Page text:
This may seem like a trivial point, but really organizing your early community and giving them tools to promote you is important. Give the users specific asks, such as posting about your company on Twitter or Facebook. Tell your friends or invite them using a promo code. Create a referral program and give your users incentives to bring more users.
3. Score more PR.
Think through your PR strategy. Besides the initial launch, what else can you do to generate press? Can you become part of a trend story? Do you have interesting data to share with reporters?
Better yet, get several key reporters to use your product. Dennis Crowley from Foursquare was particularly great at engaging Nick Bilton and other reporters as early users. Because reporters loved Foursquare, and checked in all the time, they were compelled to write about it.
4. Create engaging content.
It is difficult to get reporters to write about you all the time, but it is not difficult to write one awesome post a week. Even if content marketing sounds daunting, the time to start is now. Don't expect this to be a magic bullet, but do write interesting, insightful content that is evergreen. This strategy will pay off in the mid to long term.
5. Plan more product launches.
One product launch is great, but if you can, plan additional launches every four to six weeks. Have an iPhone app? Next launch on Android. Then roll out a feature that users are asking for. Launches are almost always newsworthy. You can cover them on your blog, and there is a chance that they lead to more PR and more attention from influencers and excitement from your existing users.
6. Use re-targeting ads (sparingly).
It doesn't make sense to spend a ton of money in the early days to acquire customers. One type of ad, called re-targeting, could actually be helpful to generate more awareness.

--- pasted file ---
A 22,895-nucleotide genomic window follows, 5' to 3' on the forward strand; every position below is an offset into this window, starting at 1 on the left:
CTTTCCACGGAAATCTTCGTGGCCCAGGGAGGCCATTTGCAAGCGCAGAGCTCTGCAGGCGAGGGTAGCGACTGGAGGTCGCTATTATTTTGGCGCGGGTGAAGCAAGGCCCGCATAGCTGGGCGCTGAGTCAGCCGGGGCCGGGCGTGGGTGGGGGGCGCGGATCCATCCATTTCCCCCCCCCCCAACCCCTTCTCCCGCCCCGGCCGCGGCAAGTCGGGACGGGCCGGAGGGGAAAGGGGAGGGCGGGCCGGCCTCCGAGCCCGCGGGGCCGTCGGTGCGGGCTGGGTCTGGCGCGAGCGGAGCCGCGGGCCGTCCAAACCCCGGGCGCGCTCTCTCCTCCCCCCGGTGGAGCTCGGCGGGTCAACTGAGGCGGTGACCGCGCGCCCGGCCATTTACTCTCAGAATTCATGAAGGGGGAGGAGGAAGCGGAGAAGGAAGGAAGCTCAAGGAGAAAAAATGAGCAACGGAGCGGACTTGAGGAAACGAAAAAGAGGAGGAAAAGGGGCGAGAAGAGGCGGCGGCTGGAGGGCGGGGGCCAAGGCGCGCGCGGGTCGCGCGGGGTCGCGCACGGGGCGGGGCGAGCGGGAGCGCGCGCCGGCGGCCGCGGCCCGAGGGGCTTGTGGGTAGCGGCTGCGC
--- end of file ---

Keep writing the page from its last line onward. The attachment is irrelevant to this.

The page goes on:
Re-targeting ads are served on Google, Facebook and other sites to people who visited your site but didn't sign up. These ads are relatively inexpensive and effective -- they target people who already know a little bit about you. When you run re-targeting ads, people think you are a little bigger than you really are and eventually may decide to sign up.
7. Leverage physical events.
Depending on the industry you are in you may be able to leverage physical events -- meetups, conferences, etc. Physical events aren't just a thing of the past, and can be effective if you use them properly.
For example, when you present at New York Tech Meetup, you can get in front of a thousand people in one shot. Trade shows can still be effective for specific types of industries. Understand your return on investment and have clear goals.
The type of marketing plan you put together really depends on your business, but the point is to have a plan. Create a one page Google Doc with the plan and discuss it with your team and advisors. Commit to doing something every single week. Don't leave your launch to a chance. In today's tech world, it is hard to win without a solid plan.
Please share your best advice for marketing a product in the comments section below.
Alex Iskold is the managing director of Techstars in New York City. Previously Iskold was founder/CEO of GetGlue (acquired by i.tv), founder/CEO of Information Laboratory (acquired by IBM) and chief architect at DataSynapse (acquired by TIBCO). An engineer by training, Iskold has deep passion and appreciation for startups, digital products and elegant code. He likes running, yoga, complex systems, Murakami books and red wine -- not necessarily in that order and not necessarily all together. He actively blogs about startups and venture capital at http://alexiskold.net.